16. Puey says:

    hey,

    i am a 16 yr old, who normally breaks 100 consistly but feel i need to get a drvier that suits , my slight fade and ,my lack of disTance wat is the best shaft and model of hi bore that u would reccommend, keeping in mind that i i hit 200-230 metres and have a low flight trajectory, please reccomend a hi bore that would suit me

  17. Bob Greene says:

    Although I used to have 10 handicap about 20 years ago when playing one time per week, I have retired now and just started playing again. I hit balls at the club almost daily and have played about 4 rounds. I hit my old outdated Head irons (stiff flex) straight and long. I have never been a slicer except when I first started playing about 40 years ago. I don't slice or fade with outdated woods (always stiff). I recently purchased a new Cleveland XL Hibore regular Fuji Gold shaft, 10.5 degree loft. I have hit several hundred balls with it and fade to mild slice 95% of all shots. I have made corrections in stance to compensate and correct, nothing works. I have a very fluid swing and have been told I have the potential to become a very low handicaper. Any supporting comments about this club being a fader and suggestions will be sincerely appreciated.

  18. Gaston says:

    Hi, great review!!
    i have just started playing this great sport, so i´m still struggling with the basics, but i can defend my self with my irons. The problem i have is that the driver that came with my golf set, has a senior flex so i really can´t hit it well nor consistently. My options were reshafting or buying a new driver. So i started to look for a good driver that could help my game (accurate and forgiving). The hibore seems to have both!! My only problem is that i dont have the chance to get it fitted, so i´m pretty blind in terms of specs and right configuration for me as a starter golfer.
    I think for me it would be a regular shaft(stock fuji or ust pro force), but i´m clueless about the loft that suits better....

    PLEASE HELP ME!!!!

    thanks, and you are great Sand Trap

    Bye.

  19. Ed says:

    Go to a good golf store (Golfsmith) and have them plot and time your swing. That should allow them to recommend the right shaft for your swing speed. I honestly believe that the Hi-Bore will lessen a lot of your mistakes no matter which shaft you end up using. I think you'll find that it's a very forgiving driver all around.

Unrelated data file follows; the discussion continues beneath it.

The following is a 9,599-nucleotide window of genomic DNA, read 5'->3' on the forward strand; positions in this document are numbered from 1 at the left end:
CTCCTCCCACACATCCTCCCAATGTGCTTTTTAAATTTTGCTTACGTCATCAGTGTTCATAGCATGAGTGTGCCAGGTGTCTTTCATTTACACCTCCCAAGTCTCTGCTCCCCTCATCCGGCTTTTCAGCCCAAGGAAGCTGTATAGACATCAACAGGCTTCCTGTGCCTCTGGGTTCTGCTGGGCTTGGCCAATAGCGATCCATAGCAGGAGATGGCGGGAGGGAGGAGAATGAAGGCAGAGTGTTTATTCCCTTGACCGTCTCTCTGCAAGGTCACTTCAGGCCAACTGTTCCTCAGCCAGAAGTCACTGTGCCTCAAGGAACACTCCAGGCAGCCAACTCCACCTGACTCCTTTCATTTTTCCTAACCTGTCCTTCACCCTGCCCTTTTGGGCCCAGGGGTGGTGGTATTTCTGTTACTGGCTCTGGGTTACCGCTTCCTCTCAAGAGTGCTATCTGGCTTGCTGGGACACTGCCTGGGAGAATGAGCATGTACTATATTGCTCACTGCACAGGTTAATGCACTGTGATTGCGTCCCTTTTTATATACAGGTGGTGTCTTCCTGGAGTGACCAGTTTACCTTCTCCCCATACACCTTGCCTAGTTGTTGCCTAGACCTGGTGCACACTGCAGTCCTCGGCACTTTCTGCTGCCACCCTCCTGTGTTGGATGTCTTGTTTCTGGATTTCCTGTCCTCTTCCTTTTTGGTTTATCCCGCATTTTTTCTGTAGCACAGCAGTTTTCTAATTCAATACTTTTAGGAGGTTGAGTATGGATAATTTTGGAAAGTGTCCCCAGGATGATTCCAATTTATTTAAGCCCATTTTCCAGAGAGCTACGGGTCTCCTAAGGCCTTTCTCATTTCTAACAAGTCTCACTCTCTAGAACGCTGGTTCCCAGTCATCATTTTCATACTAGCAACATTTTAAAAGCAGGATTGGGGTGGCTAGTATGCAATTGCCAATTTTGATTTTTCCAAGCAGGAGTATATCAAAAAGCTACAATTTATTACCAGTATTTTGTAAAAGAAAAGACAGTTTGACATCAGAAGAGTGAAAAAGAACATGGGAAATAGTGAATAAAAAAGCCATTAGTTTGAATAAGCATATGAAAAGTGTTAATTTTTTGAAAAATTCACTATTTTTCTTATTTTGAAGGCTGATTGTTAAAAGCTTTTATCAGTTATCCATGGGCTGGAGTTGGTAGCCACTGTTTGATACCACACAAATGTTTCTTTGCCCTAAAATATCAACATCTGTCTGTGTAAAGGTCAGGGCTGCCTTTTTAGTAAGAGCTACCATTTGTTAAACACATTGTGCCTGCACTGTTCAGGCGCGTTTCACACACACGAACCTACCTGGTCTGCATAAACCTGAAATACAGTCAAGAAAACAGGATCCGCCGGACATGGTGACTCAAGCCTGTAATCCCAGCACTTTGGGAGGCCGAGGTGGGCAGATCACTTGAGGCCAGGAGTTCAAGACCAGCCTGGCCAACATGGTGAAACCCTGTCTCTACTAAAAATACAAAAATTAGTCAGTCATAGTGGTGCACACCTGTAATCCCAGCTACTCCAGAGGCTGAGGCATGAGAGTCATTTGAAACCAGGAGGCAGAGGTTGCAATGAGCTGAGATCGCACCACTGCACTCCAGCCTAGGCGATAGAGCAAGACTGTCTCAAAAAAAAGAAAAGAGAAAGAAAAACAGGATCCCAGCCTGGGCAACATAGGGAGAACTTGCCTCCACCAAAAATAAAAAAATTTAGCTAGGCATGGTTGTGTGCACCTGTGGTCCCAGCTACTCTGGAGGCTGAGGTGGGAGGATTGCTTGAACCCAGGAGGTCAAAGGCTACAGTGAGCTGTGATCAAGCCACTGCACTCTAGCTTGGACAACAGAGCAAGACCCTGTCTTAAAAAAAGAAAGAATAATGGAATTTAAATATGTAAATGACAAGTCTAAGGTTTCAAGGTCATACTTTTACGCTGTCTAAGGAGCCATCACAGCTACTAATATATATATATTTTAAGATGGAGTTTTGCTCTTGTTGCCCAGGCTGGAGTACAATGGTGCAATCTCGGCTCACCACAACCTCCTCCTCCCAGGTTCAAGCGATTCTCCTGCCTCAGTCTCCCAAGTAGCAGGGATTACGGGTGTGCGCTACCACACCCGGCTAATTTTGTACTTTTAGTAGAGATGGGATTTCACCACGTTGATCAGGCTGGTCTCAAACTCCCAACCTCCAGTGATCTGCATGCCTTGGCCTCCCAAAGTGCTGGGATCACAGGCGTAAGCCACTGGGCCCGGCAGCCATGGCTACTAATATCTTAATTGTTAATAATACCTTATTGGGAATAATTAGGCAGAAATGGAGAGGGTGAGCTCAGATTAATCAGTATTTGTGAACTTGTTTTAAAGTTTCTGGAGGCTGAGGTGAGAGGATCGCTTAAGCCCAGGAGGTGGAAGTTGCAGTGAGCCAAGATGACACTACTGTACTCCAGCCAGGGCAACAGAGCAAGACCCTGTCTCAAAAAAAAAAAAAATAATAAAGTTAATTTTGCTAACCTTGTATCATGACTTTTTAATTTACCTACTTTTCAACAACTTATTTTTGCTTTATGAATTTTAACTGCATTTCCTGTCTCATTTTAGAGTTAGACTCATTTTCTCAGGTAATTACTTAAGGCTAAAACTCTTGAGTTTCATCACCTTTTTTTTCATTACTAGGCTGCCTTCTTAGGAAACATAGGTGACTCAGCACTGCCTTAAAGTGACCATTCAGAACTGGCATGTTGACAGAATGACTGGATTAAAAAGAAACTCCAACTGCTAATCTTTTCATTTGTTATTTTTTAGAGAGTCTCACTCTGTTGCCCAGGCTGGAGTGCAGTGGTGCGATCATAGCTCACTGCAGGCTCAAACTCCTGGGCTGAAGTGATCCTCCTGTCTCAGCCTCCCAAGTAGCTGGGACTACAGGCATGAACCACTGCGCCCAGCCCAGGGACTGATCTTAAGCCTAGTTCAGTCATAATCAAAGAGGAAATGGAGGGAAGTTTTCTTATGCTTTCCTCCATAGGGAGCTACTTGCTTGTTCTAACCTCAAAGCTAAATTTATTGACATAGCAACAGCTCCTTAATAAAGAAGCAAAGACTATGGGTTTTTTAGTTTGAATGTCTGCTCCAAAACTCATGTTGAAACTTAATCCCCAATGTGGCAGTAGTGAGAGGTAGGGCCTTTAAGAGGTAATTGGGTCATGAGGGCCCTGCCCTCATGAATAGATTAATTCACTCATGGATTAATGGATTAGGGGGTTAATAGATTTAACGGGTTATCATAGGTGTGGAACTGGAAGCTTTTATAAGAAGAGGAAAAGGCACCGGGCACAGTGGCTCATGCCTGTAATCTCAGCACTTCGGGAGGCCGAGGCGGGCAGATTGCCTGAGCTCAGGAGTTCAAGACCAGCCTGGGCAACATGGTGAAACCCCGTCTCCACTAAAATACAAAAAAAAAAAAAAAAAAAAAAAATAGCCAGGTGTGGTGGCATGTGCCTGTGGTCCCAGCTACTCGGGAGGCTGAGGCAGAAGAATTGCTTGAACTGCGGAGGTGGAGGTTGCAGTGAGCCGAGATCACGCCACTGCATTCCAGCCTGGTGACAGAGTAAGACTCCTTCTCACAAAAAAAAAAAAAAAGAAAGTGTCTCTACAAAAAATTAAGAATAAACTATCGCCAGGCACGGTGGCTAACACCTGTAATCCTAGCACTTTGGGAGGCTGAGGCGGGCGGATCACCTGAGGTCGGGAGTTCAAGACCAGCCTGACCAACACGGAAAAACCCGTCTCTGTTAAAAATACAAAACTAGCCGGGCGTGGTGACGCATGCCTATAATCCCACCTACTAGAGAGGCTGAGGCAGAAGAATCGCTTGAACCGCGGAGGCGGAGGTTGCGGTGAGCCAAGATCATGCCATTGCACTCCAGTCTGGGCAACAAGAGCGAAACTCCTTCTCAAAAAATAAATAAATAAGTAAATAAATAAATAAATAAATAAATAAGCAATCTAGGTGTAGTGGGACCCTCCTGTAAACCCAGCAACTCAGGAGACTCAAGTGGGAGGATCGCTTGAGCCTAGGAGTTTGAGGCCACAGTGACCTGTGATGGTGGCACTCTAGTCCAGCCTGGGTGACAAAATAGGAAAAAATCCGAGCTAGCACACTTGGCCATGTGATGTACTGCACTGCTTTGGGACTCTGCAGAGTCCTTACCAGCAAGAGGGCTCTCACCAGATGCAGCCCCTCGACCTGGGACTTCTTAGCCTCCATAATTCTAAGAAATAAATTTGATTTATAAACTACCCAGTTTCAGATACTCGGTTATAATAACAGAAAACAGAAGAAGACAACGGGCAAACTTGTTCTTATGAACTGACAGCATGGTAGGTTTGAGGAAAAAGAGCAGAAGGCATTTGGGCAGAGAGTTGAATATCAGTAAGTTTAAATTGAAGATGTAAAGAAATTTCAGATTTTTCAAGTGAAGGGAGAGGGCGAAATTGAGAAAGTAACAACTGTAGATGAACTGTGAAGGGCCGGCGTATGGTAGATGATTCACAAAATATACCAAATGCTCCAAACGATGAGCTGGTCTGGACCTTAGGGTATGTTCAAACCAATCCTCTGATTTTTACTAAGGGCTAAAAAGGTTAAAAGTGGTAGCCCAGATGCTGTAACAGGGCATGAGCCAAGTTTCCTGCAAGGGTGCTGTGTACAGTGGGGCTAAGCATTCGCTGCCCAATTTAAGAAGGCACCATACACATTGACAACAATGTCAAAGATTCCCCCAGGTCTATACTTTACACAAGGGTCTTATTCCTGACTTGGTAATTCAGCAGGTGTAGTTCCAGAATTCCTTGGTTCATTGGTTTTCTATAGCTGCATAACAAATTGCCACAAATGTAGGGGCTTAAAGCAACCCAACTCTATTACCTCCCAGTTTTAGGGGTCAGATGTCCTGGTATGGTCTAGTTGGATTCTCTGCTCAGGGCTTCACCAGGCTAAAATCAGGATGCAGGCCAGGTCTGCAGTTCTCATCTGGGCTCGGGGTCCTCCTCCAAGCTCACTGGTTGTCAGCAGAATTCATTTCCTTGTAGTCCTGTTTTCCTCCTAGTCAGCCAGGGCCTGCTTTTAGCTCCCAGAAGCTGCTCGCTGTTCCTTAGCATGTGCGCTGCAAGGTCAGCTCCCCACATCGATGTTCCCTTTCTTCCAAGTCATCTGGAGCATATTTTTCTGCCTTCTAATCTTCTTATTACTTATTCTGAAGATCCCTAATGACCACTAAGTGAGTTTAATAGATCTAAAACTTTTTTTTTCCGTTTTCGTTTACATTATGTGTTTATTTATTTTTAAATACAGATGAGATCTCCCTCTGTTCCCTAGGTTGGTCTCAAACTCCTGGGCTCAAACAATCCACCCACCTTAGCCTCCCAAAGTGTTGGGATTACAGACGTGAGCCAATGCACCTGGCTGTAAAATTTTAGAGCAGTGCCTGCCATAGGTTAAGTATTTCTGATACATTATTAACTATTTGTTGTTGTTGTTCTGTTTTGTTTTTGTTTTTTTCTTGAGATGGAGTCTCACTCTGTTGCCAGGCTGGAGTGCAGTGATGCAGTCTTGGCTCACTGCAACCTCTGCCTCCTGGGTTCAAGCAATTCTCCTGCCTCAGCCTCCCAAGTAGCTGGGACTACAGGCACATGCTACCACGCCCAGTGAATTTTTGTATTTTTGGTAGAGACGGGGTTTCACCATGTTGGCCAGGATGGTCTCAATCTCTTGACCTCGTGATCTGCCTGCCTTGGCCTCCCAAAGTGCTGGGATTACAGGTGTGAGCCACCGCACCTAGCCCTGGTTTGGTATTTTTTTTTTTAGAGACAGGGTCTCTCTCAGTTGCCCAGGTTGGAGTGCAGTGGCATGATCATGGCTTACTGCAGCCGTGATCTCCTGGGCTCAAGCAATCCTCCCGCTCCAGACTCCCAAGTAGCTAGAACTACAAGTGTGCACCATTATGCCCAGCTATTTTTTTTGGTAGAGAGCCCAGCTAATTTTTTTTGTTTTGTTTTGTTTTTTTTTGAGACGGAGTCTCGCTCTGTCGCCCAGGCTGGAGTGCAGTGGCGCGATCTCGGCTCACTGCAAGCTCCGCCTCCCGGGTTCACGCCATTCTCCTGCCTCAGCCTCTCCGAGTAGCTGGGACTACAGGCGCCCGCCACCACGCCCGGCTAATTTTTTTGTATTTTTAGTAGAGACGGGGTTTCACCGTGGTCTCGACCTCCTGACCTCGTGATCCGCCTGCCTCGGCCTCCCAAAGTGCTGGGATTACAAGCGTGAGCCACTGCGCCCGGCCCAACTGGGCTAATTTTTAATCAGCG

I hope that helps. Good luck with that new Hi-Bore.
    ~~~~~~~~~~~~~~~

    Hi, great review!!
    i have just started playing this great sport, so i´m still struggling with the basics, but i can defend my self with my irons. The problem i have is that the driver that came with my golf set, has a senior flex so i really can´t hit it well nor consistently. My options were reshafting or buying a new driver. So i started to look for a good driver that could help my game (accurate and forgiving). The hibore seems to have both!! My only problem is that i dont have the chance to get it fitted, so i´m pretty blind in terms of specs and right configuration for me as a starter golfer.
    I think for me it would be a regular shaft(stock fuji or ust pro force), but i´m clueless about the loft that suits better....

    PLEASE HELP ME!!!!

    thanks, and you are great Sand Trap

    Bye.

  20. Gaston says:

    thank you Ed that was fast!

    my problem is that i´ll be ordering the hi-bore from overseas (Chile) and i don´t know where to get fitted here ( swing speed, plane, etc).So i´ll be ordering it blind in that matter. But i´ve read that it is better to err to more flex side than to the stiff side.
    As i said i´m just starting in golf, and it isn´t fun spending 10 minutes looking for my ball in the deep rough or worst, after a terrible drive if i can call A Drive what i do...

    I think that the Hibore with a regular Ust Proforce V2 shaft is the way to go for me, and since i´m still learning this great game, i can perhaps adapt with ease to this driver...don´t you think? of course taking lessons at the driving range...
    Can you give me some insights for this driver, and the shaft/flex that you use....

    thank you very much
    bye

  21. Ed says:

    There is NO 'magic' driver that will instantly make you 100% accurate and down the middle every time you swing it, including the Hi-Bore. You must first have the basics of a relatively balanced swing, and be making good solid consistent contact with the ball in order for the driver to do it's thing. It is a good idea to go to the driving range and 'groove' your swing first. One little trick to building accuracey into your drive is to choke up a bit on the driver if you tend to spray your shots when gripping it normally. Choking up will also build your confidence for that time when you become more comfortable with your swing and new driver, and you really start to rip it.

    Again, there is no way for me to recommend a shaft flex for you as I can't look at your swing or ball flight from here. I guess you'll just have to experiment with any driver you can get your hands on until you find one that seems to work for you. Try using your golf partner/partner's driver when playing, and take notice of the flex of each one. When you find one that works, order your new Hi-Bore with the same or similar shaft.

    Have fun!

    thank you Ed that was fast!